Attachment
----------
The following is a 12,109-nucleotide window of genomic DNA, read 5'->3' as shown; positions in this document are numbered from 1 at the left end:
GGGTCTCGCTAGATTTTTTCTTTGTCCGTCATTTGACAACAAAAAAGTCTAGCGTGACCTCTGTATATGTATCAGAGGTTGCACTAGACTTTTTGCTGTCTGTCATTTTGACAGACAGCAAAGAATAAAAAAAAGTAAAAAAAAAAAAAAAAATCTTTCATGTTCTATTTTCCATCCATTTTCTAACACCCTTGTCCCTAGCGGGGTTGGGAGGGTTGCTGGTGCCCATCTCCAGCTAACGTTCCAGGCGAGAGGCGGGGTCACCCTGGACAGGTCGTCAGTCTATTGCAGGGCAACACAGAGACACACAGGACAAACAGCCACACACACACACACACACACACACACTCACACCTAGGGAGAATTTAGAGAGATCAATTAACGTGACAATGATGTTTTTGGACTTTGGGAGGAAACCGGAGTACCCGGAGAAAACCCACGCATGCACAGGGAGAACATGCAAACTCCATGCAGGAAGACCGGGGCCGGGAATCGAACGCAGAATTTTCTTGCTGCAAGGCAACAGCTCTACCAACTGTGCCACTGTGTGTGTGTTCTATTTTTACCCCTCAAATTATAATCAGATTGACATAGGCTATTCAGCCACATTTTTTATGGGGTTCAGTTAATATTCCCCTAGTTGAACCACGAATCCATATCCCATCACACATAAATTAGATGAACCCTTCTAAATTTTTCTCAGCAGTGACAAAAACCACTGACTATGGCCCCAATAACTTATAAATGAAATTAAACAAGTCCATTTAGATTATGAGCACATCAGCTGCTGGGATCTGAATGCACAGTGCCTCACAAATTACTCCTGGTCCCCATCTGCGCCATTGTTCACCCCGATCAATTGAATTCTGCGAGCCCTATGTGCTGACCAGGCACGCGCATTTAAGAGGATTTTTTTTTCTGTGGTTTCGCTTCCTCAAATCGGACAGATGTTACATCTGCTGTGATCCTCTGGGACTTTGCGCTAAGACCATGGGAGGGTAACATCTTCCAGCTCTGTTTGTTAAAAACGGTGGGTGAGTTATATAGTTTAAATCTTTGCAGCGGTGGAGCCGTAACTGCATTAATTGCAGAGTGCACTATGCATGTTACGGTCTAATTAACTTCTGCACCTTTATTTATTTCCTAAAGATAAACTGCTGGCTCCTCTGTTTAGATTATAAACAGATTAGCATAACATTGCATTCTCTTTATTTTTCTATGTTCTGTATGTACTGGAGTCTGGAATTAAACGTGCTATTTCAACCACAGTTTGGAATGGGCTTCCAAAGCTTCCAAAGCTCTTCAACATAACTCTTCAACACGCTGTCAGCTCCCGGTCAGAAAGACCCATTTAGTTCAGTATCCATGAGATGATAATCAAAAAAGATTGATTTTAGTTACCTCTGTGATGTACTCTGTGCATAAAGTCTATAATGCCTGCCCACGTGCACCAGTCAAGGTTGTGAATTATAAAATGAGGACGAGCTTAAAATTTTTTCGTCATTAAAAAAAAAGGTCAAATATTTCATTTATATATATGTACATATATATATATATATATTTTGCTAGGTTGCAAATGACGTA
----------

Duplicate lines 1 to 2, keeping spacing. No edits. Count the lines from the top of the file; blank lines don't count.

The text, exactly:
The following is a 12,109-nucleotide window of genomic DNA, read 5'->3' as shown; positions in this document are numbered from 1 at the left end:
GGGTCTCGCTAGATTTTTTCTTTGTCCGTCATTTGACAACAAAAAAGTCTAGCGTGACCTCTGTATATGTATCAGAGGTTGCACTAGACTTTTTGCTGTCTGTCATTTTGACAGACAGCAAAGAATAAAAAAAAGTAAAAAAAAAAAAAAAAATCTTTCATGTTCTATTTTCCATCCATTTTCTAACACCCTTGTCCCTAGCGGGGTTGGGAGGGTTGCTGGTGCCCATCTCCAGCTAACGTTCCAGGCGAGAGGCGGGGTCACCCTGGACAGGTCGTCAGTCTATTGCAGGGCAACACAGAGACACACAGGACAAACAGCCACACACACACACACACACACACACACTCACACCTAGGGAGAATTTAGAGAGATCAATTAACGTGACAATGATGTTTTTGGACTTTGGGAGGAAACCGGAGTACCCGGAGAAAACCCACGCATGCACAGGGAGAACATGCAAACTCCATGCAGGAAGACCGGGGCCGGGAATCGAACGCAGAATTTTCTTGCTGCAAGGCAACAGCTCTACCAACTGTGCCACTGTGTGTGTGTTCTATTTTTACCCCTCAAATTATAATCAGATTGACATAGGCTATTCAGCCACATTTTTTATGGGGTTCAGTTAATATTCCCCTAGTTGAACCACGAATCCATATCCCATCACACATAAATTAGATGAACCCTTCTAAATTTTTCTCAGCAGTGACAAAAACCACTGACTATGGCCCCAATAACTTATAAATGAAATTAAACAAGTCCATTTAGATTATGAGCACATCAGCTGCTGGGATCTGAATGCACAGTGCCTCACAAATTACTCCTGGTCCCCATCTGCGCCATTGTTCACCCCGATCAATTGAATTCTGCGAGCCCTATGTGCTGACCAGGCACGCGCATTTAAGAGGATTTTTTTTTCTGTGGTTTCGCTTCCTCAAATCGGACAGATGTTACATCTGCTGTGATCCTCTGGGACTTTGCGCTAAGACCATGGGAGGGTAACATCTTCCAGCTCTGTTTGTTAAAAACGGTGGGTGAGTTATATAGTTTAAATCTTTGCAGCGGTGGAGCCGTAACTGCATTAATTGCAGAGTGCACTATGCATGTTACGGTCTAATTAACTTCTGCACCTTTATTTATTTCCTAAAGATAAACTGCTGGCTCCTCTGTTTAGATTATAAACAGATTAGCATAACATTGCATTCTCTTTATTTTTCTATGTTCTGTATGTACTGGAGTCTGGAATTAAACGTGCTATTTCAACCACAGTTTGGAATGGGCTTCCAAAGCTTCCAAAGCTCTTCAACATAACTCTTCAACACGCTGTCAGCTCCCGGTCAGAAAGACCCATTTAGTTCAGTATCCATGAGATGATAATCAAAAAAGATTGATTTTAGTTACCTCTGTGATGTACTCTGTGCATAAAGTCTATAATGCCTGCCCACGTGCACCAGTCAAGGTTGTGAATTATAAAATGAGGACGAGCTTAAAATTTTTTCGTCATTAAAAAAAAAGGTCAAATATTTCATTTATATATATGTACATATATATATATATATATTTTGCTAGGTTGCAAATGACGTA